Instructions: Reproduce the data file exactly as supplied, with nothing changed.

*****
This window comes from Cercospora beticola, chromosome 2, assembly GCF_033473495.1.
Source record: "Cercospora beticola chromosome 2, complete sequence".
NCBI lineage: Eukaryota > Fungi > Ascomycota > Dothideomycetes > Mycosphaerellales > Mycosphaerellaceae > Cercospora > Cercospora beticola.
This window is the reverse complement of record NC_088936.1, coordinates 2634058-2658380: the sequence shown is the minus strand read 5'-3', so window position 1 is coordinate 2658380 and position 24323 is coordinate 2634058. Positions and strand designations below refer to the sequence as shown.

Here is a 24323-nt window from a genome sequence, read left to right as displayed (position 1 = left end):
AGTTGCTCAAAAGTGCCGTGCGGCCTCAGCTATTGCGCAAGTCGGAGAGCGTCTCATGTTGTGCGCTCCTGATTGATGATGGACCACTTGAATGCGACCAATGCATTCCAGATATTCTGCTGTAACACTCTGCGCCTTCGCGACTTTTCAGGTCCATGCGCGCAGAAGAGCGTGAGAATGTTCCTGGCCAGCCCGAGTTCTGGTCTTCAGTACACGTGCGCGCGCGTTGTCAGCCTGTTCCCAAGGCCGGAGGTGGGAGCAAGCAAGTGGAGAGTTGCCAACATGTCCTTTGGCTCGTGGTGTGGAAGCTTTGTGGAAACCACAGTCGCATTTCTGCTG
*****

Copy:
This window comes from Cercospora beticola, chromosome 2, assembly GCF_033473495.1.
Source record: "Cercospora beticola chromosome 2, complete sequence".
NCBI lineage: Eukaryota > Fungi > Ascomycota > Dothideomycetes > Mycosphaerellales > Mycosphaerellaceae > Cercospora > Cercospora beticola.
This window is the reverse complement of record NC_088936.1, coordinates 2634058-2658380: the sequence shown is the minus strand read 5'-3', so window position 1 is coordinate 2658380 and position 24323 is coordinate 2634058. Positions and strand designations below refer to the sequence as shown.

Here is a 24323-nt window from a genome sequence, read left to right as displayed (position 1 = left end):
AGTTGCTCAAAAGTGCCGTGCGGCCTCAGCTATTGCGCAAGTCGGAGAGCGTCTCATGTTGTGCGCTCCTGATTGATGATGGACCACTTGAATGCGACCAATGCATTCCAGATATTCTGCTGTAACACTCTGCGCCTTCGCGACTTTTCAGGTCCATGCGCGCAGAAGAGCGTGAGAATGTTCCTGGCCAGCCCGAGTTCTGGTCTTCAGTACACGTGCGCGCGCGTTGTCAGCCTGTTCCCAAGGCCGGAGGTGGGAGCAAGCAAGTGGAGAGTTGCCAACATGTCCTTTGGCTCGTGGTGTGGAAGCTTTGTGGAAACCACAGTCGCATTTCTGCTG